North America
Central America
South America
Middle East

An Introduction to Hanoi



Hanoi has gained increasing popularity over the years in two different ways. There are people who come here for either vacation or business trips and other groups of people who come to Hanoi on their way to other places in the North, as it is a good connecting point.

Hanoi is found in the Red River Delta, where it was established 1,000 years ago. 2010 is an important year in the history of the city for it marks 1,000 years since its establishment. However, people have lived in the area from as far back as 3000 BC. The city was an important political base between 1010 and 1802.

The summers are typically hot and humid, while the winters are relatively dry and cool compared to most of the country. The dry monsoon comes from October to April. There is usually light rain between January and March, when the weather is generally cold. The wet monsoon is between May and September, when the city experiences heavy rains and storms, although it remains relatively hot. You should therefore pack according to the season in which you plan your visit.

There are many things to do and places to visit in Hanoi. One of the popular destinations is the Old Quarter. An interesting feature is how the portions of buildings facing the streets are narrow, with the other sides being relatively long. That was a way of minimizing the taxes paid, which were determined by how wide buildings were along the streets. It resulted in a tradition of building design that the Vietnamese still practice to date.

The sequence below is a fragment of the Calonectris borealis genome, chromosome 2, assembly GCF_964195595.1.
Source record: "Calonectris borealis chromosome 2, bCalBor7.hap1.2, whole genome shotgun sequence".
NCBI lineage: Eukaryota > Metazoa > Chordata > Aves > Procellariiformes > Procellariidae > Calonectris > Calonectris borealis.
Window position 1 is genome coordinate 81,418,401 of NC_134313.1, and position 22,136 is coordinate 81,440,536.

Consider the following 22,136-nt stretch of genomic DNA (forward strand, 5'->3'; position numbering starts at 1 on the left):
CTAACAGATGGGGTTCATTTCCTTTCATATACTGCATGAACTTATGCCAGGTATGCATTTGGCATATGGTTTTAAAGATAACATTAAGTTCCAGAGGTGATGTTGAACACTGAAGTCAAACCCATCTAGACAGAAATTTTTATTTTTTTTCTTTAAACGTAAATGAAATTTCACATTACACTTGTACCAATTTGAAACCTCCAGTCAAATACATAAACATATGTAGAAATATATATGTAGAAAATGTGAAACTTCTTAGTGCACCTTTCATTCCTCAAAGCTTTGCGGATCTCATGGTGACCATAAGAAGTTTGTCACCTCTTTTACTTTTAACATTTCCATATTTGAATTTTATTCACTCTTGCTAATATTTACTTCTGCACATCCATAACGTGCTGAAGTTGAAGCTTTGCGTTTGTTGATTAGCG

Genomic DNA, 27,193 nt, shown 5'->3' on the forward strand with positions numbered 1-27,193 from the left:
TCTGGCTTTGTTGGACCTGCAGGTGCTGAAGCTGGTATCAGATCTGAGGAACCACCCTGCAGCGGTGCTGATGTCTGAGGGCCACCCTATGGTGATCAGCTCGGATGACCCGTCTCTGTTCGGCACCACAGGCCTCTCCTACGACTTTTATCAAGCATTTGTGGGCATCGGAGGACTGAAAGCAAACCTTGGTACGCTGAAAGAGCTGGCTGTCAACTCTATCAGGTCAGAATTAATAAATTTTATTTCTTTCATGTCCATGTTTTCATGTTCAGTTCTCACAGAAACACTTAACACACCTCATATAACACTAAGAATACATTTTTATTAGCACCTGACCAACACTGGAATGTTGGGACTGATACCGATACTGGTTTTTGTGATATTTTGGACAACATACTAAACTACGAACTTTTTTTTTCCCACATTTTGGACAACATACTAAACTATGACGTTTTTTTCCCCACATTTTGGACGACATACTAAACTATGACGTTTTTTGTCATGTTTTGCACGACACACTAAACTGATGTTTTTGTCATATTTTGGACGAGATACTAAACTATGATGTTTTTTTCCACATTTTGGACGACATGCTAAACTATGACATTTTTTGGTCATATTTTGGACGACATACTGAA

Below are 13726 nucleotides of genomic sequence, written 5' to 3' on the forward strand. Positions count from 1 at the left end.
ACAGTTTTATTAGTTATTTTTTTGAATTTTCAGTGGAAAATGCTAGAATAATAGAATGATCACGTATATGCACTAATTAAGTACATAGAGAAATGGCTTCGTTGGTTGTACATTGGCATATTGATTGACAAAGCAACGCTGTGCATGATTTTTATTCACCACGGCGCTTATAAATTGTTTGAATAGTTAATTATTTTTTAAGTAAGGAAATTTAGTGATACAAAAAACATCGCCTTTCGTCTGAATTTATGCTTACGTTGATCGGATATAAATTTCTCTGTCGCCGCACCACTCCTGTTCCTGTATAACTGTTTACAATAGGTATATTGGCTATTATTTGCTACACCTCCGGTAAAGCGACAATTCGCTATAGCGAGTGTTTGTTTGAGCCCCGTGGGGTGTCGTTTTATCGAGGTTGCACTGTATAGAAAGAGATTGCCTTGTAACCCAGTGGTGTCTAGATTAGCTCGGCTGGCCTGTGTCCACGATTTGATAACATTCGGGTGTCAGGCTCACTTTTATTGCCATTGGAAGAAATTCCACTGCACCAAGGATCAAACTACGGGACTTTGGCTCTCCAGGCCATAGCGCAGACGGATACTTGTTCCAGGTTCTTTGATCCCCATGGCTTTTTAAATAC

It is a good idea to set aside one day to take a thorough tour of the Old Quarter, and you can either hire a cyclo or take a walk through the town.

There is quite an interesting legend as to the origin of the historic One Pillar Pagoda that was initially built in 1049. It was said that as King Ly Thai Tong slept one night, he dreamt that the goddess of Mercy, who stood on a lotus flower, was giving him a son. The king had no child. It did not take long for the queen to become pregnant and give birth.

As a show of appreciation, King Ly Thai Tong built the Pillar Pagoda in a lotus pond. He called it 'Dien Huu' or 'Good Luck'.

In 1954, the French razed the pagoda to ashes in fury as they were being pushed out of Vietnam. The pagoda was rebuilt in 1955 using concrete. The overall design of the pagoda makes it stand apart from the rest of the pagodas in the country and indeed the entire Southeast Asia.

The Temple of Literature is the best known Confucian temple in the whole of Vietnam. The temple, also known as Van Mieu, is where the first university operated between 1076 and 1779, when it produced more than 2,000 doctors. Emperor Le Thanh Tong started the practice of carving names of the university laureates on stone steles that were cemented to the backs of stone turtles in 1484.



Related Guides
Guides from Richard L.


There are no comments for this travel guide. Add your comment!